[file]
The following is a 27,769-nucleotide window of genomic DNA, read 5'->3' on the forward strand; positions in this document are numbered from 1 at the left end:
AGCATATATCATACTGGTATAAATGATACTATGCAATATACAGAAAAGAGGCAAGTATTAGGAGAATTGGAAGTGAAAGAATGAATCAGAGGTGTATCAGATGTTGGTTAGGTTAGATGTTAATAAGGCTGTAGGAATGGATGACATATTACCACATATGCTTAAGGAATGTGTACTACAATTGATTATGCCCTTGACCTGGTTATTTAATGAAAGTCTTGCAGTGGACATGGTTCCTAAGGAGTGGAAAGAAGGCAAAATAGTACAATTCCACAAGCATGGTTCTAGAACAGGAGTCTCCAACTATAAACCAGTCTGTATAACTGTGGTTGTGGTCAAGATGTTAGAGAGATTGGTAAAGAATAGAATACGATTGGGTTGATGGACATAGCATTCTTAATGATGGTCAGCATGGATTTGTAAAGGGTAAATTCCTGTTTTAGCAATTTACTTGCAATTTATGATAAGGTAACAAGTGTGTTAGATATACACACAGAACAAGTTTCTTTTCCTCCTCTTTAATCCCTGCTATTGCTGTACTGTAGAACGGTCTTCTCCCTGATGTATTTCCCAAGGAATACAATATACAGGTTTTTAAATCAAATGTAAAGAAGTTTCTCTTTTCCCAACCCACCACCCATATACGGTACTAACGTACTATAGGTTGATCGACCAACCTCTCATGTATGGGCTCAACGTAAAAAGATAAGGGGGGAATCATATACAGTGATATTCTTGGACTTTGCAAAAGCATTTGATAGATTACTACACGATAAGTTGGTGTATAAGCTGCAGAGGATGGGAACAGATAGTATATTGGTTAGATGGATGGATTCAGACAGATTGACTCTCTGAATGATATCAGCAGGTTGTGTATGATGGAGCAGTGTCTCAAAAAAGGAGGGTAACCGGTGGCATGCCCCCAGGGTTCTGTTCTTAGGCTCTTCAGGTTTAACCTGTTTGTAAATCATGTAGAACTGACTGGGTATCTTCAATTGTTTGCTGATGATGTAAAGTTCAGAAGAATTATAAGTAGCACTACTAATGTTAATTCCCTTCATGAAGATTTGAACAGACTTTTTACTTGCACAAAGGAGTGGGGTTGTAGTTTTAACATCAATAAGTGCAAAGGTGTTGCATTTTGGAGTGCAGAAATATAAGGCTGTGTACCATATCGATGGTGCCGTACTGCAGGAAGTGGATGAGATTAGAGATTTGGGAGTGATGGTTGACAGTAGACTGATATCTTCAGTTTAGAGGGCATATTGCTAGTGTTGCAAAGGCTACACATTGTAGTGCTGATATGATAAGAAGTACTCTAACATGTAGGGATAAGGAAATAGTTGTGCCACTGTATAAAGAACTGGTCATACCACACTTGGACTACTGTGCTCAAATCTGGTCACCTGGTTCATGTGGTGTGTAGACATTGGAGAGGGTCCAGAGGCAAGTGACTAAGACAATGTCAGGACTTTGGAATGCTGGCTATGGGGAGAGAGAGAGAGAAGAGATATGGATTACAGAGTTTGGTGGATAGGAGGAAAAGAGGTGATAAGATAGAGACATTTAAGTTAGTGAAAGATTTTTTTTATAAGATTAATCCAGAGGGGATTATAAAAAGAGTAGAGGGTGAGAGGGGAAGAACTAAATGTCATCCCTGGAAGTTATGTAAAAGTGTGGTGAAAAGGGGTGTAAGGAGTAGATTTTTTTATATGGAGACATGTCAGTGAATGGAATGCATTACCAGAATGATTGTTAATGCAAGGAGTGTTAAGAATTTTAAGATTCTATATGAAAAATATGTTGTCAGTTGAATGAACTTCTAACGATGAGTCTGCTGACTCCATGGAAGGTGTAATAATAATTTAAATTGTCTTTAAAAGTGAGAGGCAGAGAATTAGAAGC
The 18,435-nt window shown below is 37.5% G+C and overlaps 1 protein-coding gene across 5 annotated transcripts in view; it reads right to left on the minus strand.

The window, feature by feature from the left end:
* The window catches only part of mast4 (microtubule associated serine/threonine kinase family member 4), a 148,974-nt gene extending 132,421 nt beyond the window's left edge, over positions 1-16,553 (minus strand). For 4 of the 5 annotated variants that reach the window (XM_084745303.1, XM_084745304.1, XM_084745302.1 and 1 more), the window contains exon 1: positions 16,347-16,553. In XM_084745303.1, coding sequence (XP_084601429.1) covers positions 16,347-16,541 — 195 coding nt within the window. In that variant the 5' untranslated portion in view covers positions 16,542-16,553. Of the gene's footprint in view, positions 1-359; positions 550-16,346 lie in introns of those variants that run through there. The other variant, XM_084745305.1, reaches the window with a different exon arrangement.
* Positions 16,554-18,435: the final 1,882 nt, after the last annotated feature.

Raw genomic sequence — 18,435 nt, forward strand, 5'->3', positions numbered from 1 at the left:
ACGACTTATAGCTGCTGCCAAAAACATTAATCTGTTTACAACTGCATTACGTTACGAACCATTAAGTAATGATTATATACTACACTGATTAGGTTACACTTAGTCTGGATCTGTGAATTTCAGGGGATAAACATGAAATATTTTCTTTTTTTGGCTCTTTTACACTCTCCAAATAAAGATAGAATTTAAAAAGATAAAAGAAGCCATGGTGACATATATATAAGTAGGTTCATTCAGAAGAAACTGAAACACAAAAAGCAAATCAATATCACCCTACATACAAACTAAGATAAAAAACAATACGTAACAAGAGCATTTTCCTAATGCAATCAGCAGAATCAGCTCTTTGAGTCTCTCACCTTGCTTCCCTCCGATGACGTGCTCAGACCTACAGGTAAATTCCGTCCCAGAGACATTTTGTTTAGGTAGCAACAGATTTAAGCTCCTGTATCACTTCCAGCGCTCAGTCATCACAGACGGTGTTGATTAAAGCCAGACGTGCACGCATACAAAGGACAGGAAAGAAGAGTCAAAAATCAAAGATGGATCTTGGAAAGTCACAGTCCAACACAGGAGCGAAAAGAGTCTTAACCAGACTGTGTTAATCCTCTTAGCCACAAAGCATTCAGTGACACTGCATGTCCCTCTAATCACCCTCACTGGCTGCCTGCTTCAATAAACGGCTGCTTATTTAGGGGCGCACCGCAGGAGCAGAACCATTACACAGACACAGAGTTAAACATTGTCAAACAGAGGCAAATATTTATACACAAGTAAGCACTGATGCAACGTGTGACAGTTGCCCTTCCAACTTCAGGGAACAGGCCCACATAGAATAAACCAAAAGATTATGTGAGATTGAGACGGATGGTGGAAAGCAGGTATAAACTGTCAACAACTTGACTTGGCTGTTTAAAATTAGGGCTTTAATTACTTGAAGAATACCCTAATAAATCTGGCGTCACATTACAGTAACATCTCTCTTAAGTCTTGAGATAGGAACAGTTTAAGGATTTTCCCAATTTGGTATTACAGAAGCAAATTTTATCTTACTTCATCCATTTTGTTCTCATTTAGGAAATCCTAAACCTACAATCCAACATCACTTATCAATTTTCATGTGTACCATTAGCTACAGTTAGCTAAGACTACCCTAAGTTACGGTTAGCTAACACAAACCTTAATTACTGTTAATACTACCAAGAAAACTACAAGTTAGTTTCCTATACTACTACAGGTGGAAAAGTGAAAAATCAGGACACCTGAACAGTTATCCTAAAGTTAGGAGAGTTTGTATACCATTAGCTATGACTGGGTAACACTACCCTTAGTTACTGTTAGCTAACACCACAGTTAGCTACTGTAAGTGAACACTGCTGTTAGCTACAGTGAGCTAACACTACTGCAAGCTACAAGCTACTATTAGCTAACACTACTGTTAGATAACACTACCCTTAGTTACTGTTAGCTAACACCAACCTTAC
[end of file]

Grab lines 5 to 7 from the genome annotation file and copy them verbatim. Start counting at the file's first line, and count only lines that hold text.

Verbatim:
* The window catches only part of mast4 (microtubule associated serine/threonine kinase family member 4), a 148,974-nt gene extending 132,421 nt beyond the window's left edge, over positions 1-16,553 (minus strand). For 4 of the 5 annotated variants that reach the window (XM_084745303.1, XM_084745304.1, XM_084745302.1 and 1 more), the window contains exon 1: positions 16,347-16,553. In XM_084745303.1, coding sequence (XP_084601429.1) covers positions 16,347-16,541 — 195 coding nt within the window. In that variant the 5' untranslated portion in view covers positions 16,542-16,553. Of the gene's footprint in view, positions 1-359; positions 550-16,346 lie in introns of those variants that run through there. The other variant, XM_084745305.1, reaches the window with a different exon arrangement.
* Positions 16,554-18,435: the final 1,882 nt, after the last annotated feature.

Raw genomic sequence — 18,435 nt, forward strand, 5'->3', positions numbered from 1 at the left: